Yesterday women around the globe celebrated their extraordinary contributions in all areas of society – as professionals, as bread-winners, as care givers and caretakers. Women must also focused on the stark reality that women suffer disproportionately from inadequate health services, including maternal health and family planning services, discrimination, the effects of war, and, at times, victimization by harmful traditions.
The statistics on women are staggering as several hundred thousand girls and women are trafficked every year as illegal workers and/or forced into prostitution. An estimated 100 to 140 million women and girls undergo female genital mutilation, the act of cutting, removing, or otherwise harming the female genital area, a major threat to their health and well being.
More than 530,000 women die in pregnancy or childbirth every year. The vast majority of these deaths are avoidable with known, simple, and cost-effective health interventions.
More than 200 million women in the developing world would prefer to postpone their next pregnancy or not have more children, but are not allowed access to modern methods of contraception, leading to 52 million unintended pregnancies and 22 million abortions.
Women and girls are disproportionately affected by hunger, disease, and death. For example, in sub-Saharan Africa, approximately 58 percent of all people living with HIV are female. In some countries, girls between the ages of 15 and 19 have three to six times higher HIV prevalence than boys their age.
Inaccessible medical care, poverty, and malnutrition cause at least 80,000 women to suffer complications during pregnancy that include obstetric fistula.
The consequences of this condition, when untreated, are life shattering. Many times the child dies, and the mother has lifelong reproductive and urinary complications. Every year, 51 million girls are married before their 18th birthday.
Girls who marry as children are more susceptible to the health risks associated with early sexual debut and childbearing, including HIV and obstetric fistula. Lacking status and power, these girls are often subjected to domestic violence, sexual abuse and social isolation. And early marriage almost always deprives girls of their education or meaningful work, which perpetuates the cycle of poverty as well as gender inequality and sickness.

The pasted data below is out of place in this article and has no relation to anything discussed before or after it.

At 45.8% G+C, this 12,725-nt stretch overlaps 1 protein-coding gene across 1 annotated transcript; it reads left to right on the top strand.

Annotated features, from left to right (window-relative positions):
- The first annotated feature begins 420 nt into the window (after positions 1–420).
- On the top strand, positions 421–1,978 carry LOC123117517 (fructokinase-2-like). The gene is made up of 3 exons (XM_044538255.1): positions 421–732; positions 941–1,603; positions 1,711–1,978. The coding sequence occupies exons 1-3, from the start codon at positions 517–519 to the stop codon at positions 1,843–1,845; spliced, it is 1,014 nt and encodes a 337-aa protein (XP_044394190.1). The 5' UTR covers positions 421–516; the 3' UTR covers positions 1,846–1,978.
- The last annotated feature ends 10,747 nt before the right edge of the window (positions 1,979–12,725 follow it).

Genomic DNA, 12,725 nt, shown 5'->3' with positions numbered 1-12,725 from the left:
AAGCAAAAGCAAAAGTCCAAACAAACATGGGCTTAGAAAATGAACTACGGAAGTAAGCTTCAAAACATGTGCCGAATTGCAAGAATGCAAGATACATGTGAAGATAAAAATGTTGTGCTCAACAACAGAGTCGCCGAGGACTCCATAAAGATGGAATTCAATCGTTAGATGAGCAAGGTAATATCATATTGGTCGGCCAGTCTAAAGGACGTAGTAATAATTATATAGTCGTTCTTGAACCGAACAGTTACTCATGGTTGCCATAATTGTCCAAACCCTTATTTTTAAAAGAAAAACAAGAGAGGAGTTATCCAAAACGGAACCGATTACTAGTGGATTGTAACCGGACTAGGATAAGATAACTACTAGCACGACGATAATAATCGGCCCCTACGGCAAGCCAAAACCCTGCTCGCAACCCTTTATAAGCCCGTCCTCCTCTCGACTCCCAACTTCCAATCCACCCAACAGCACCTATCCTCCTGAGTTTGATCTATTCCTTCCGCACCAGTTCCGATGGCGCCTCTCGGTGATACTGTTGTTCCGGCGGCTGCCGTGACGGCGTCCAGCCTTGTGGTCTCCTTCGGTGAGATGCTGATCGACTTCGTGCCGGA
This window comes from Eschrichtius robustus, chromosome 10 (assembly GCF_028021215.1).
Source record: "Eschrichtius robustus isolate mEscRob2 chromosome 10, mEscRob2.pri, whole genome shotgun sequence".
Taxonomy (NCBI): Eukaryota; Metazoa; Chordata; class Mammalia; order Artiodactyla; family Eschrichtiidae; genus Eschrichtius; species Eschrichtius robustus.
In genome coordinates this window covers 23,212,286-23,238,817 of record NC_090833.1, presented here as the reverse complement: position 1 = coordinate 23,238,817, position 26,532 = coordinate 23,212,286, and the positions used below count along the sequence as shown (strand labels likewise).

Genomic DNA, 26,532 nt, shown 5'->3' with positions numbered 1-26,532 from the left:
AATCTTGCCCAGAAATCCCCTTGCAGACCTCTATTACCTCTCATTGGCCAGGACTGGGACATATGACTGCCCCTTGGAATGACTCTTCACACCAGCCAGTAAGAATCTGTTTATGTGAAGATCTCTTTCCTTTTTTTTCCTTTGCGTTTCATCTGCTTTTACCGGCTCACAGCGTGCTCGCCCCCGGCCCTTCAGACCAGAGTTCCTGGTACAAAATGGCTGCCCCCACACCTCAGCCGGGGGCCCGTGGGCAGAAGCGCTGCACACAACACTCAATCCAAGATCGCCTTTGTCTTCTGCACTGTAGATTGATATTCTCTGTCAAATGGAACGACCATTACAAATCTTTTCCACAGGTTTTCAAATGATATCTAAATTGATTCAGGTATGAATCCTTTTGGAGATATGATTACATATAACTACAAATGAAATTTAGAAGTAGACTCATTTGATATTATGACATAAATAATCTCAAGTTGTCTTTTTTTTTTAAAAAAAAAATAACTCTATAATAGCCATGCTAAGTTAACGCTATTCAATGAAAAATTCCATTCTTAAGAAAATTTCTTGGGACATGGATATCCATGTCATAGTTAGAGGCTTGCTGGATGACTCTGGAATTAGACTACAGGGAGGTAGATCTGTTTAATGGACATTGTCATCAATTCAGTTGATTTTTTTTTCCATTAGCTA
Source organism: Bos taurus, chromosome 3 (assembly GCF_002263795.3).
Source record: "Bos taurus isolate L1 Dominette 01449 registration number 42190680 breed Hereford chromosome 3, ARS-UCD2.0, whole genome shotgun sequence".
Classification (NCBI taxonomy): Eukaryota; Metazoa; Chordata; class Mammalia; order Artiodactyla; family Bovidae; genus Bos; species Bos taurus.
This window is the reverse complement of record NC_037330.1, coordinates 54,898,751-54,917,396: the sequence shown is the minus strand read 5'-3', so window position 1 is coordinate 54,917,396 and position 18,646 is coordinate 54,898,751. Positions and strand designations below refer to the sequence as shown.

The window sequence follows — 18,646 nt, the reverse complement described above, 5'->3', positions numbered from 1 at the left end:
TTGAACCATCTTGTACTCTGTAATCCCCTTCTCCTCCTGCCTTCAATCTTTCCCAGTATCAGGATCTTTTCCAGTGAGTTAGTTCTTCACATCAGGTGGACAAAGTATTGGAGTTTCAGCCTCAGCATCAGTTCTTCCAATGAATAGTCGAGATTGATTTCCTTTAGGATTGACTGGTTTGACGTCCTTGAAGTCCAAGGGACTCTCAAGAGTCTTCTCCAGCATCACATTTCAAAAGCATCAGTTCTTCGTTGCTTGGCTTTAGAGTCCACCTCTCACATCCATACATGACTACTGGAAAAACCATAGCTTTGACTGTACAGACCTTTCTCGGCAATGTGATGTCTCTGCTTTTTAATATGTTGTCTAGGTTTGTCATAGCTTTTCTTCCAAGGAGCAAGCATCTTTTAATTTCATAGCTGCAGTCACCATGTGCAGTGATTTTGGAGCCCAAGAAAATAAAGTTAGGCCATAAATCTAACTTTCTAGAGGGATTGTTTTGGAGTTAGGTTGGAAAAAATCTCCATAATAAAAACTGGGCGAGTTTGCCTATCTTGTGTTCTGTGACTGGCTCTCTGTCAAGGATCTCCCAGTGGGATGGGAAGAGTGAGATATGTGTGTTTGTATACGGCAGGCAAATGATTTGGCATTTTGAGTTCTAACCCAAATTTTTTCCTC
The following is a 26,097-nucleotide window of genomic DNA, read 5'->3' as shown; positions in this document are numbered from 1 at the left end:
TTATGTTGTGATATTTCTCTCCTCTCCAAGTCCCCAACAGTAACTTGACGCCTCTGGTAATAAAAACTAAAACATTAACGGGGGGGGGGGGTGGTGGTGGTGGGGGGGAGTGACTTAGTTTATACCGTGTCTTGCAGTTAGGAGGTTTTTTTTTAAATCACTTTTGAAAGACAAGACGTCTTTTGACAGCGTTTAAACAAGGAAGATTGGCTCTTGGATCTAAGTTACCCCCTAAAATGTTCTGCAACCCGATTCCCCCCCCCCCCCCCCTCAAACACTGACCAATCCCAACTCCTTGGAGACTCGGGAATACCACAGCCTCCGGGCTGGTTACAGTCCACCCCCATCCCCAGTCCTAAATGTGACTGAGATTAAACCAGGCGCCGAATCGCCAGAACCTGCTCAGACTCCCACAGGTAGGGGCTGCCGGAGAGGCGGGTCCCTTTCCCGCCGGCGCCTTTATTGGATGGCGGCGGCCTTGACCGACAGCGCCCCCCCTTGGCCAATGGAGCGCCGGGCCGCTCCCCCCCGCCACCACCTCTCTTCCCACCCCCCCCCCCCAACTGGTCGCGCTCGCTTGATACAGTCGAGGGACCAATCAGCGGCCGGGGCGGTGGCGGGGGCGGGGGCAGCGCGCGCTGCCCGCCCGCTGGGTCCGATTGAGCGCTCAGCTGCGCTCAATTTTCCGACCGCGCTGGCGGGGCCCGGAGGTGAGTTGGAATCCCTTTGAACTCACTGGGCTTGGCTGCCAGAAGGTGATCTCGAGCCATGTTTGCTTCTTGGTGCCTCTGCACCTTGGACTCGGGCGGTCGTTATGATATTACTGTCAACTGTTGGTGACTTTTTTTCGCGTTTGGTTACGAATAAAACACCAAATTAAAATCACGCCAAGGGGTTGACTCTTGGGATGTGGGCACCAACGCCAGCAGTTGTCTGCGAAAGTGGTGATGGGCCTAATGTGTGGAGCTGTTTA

Despite these startling statistics women around the world have an undying spirit, are surmounting obstacles, and are committed to making their lives, their families’ lives, and their communities better.
Here in Sierra Leone, the United States has demonstrated a strong commitment to the cause of women’s health. Through numerous discussions with local stakeholders and medical professionals, we have sought to share American expertise and lessons learned with local health care workers.
The Ambassador’s Girls Scholarship Program has enabled over 4,000 Sierra Leonean girls to attend school. Our Defense HIV/AIDS Prevention Program has provided education and medical assistance to members of the Republic of Sierra Leone Armed Forces and their families.
The US Embassy also supports the First Lady Sia Koroma’s WISH program, and had promised to continue to bolster Sierra Leonean efforts to improve the health of women in Sierra Leone.
On behalf of the American people, the United States Embassy in Freetown is proud to celebrate this year’s International Day of Action for Women’s Health. In partnership with the people of Sierra Leone, the U.S. supports education for all girls and critical health and family planning services, including HIV/AIDS and reproductive health programs, and also opposes violence and discrimination against women.
In a release the US Embassy promises to continue drawing inspiration and strength from our partners around the world – to work together to protect and improve the lives of every woman and child on this globe. For in doing so, we will fulfill the great promise of prosperity and progress for all people, and for all nations.